Astrology Christianity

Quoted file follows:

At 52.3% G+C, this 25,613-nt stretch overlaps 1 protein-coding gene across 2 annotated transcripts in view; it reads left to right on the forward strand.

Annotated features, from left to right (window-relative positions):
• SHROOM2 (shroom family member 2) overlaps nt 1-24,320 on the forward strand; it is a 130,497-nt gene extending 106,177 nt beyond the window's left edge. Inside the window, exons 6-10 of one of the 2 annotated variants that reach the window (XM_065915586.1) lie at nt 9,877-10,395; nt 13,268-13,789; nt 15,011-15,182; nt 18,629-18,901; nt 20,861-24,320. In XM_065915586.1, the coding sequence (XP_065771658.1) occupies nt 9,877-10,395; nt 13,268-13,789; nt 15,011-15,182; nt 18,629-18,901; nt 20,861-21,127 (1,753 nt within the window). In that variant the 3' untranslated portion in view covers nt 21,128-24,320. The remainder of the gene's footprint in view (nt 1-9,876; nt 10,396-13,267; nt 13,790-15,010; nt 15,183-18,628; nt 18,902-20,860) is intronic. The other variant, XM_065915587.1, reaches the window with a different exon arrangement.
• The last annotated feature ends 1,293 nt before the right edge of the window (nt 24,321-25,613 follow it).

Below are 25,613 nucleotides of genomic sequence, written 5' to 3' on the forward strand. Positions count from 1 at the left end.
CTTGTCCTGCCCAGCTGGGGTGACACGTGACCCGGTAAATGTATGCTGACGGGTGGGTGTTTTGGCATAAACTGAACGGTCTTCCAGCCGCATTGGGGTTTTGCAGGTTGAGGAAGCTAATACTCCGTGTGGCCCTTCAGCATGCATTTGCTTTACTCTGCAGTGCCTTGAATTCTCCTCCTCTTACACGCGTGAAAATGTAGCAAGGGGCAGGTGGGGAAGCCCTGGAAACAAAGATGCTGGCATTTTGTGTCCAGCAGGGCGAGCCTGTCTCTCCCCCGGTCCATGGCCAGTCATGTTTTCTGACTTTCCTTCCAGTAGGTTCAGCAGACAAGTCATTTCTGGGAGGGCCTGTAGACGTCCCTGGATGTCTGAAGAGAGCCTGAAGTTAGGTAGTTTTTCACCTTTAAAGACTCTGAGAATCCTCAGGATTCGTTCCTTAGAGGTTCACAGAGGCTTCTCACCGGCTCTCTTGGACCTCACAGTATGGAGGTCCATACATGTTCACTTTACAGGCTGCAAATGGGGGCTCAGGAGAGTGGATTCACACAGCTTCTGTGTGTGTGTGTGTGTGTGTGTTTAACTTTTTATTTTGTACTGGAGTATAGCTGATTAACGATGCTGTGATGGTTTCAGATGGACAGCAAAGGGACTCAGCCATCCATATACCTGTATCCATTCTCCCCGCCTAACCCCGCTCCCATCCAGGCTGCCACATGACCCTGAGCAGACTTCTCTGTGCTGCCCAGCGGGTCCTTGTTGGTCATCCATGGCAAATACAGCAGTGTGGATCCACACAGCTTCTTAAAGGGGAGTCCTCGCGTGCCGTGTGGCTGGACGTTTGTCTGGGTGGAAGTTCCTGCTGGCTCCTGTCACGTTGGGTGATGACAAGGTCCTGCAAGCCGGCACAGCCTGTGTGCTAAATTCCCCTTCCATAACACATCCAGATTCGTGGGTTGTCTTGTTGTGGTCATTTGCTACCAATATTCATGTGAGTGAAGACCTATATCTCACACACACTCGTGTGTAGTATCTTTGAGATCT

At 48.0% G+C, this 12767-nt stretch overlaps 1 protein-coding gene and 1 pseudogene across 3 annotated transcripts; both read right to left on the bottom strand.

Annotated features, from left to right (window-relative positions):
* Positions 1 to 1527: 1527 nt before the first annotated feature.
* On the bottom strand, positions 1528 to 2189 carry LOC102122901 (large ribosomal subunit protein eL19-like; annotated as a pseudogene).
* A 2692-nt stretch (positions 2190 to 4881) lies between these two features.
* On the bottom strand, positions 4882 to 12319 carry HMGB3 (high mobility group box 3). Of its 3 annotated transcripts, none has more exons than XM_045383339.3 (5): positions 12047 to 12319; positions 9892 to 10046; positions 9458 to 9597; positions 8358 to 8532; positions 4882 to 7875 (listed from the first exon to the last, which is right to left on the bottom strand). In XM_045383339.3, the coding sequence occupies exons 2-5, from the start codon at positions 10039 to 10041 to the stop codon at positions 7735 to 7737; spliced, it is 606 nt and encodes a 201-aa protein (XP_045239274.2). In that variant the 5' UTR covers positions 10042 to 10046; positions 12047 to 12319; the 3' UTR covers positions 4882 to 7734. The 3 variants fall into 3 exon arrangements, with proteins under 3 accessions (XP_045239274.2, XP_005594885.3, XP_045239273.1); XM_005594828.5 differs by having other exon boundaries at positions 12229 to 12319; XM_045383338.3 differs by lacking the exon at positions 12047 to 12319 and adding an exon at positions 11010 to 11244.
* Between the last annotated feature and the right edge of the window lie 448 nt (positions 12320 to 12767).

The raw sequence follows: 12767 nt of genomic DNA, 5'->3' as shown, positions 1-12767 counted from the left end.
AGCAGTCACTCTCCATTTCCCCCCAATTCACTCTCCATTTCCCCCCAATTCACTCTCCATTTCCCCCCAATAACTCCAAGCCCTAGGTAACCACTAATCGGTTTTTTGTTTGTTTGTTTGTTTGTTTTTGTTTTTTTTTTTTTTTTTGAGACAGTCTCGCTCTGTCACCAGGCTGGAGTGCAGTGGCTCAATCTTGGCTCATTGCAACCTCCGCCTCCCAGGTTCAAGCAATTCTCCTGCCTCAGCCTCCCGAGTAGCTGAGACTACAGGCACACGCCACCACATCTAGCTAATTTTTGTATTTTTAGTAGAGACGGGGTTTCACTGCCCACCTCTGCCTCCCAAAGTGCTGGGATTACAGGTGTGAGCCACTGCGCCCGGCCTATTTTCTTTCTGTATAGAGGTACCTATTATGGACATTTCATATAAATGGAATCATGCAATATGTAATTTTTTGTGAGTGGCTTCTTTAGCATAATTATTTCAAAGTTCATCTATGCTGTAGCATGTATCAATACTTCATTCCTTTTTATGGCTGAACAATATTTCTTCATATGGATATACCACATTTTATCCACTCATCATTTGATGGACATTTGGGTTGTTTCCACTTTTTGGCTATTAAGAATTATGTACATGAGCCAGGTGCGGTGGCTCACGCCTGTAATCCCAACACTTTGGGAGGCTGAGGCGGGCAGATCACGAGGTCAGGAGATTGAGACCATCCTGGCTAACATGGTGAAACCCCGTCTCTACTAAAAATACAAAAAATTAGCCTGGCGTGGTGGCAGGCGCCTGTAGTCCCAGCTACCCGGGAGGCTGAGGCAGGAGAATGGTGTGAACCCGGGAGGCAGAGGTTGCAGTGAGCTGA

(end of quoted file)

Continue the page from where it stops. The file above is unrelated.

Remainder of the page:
ASTROLOGY. Discipline which presumes to deduce foreknowledge of human destiny from observation of the movements and relative positions of the heavenly bodies. The concept of the divine nature of the celestial bodies, which gives astrology a specifically religious connotation, can be traced to the Mesopotamian world and its notion of the relationship between some important divinities and the stars. In Greece it assumed a scientific character by the use of astronomical calculations using arithmetic and geometry. But the essence of astrology remains the certainty of the influence exercised on cosmic and human life by the heavenly bodies, in which divine personalities and wills operate. Besides Mesopotamia Chaldean astrology, astrology flourished in Egypt, giving rise to a rich literature during the Hellenistic period under the names of Nechepsos and Petosiris, or attributed to the revelation of the god Thoth, identified with the Greek Hermes, called Trismegistus. The notion of the divinity of the celestial bodies is present in ancient Pythagorean circles and was formalized in the Epinomis, a late work of Plato or of his disciple Philip of Opus. Prominent among authors of astrological works in Greek and Latin were Ptolemy Tetrabiblos and Manilius Astronomicon. Many sources indicate the importance that astrologers and mathematicians had assumed in the Roman Empire in the first centuries AD. Many went to them to consult their horoscope, i.e., a knowledge of the astral combinations which governed the person’s life. Christian writers sharply opposed and criticized the idea of astral influences determining human destiny which was often expressed as a genuine fatalism and the use of divination and magic to know this destiny. Tatian’s Address to the Greeks argued fiercely against astral fatalism, which he saw as the most characteristic expression of the devil’s dominion over humanity. Ignatius of Antioch Ep. ad Eph. 19 and later Tertullian De idol. 9 interpreted the gospel episode of the magi to mean that, with the birth of Jesus, astrology had been defeated. Even the gnostic Valentinians asserted that, with the new economy inaugurated by the Savior, destiny and the astral powers had lost all efficacy Exc. Theod. 68- 79. Yet despite the Fathers’ polemic against astrological and divinatory practices, these penetrated even Christian circles. Their considerable spread among the more popular classes led to the intervention of the imperial authorities, who issued several decrees condemning such practices. A. Bouch-Leclercq, L’Astrologie grecque, Paris 1899; F. Cumont, Astrology and Religion among the Greeks and the Romans, New York 1912; A.J. Festugi¨re, La Rvlation d’Herm¨s Trismgiste, I. L’Astrologie et les sciences occultes, Paris 3 1950; R. Caballero ed., Homo Mathematicus. Actas del Congreso Internacional sobre astr³logos griegos y romanos Benalmdena, 8-10 de octubre de 2001, Mlaga 2002. The new magazine MHNH. Revista Internacional de Investigaci³n sobre Magia y Astrolog­a Antiguas Mlaga, vols. 1-3 2000-2003, offers an updated overview of research on the theme of astrology; var. aus., Les P¨res et l’astrologie, coll. Les P¨res dans la foi, Paris 2003. 

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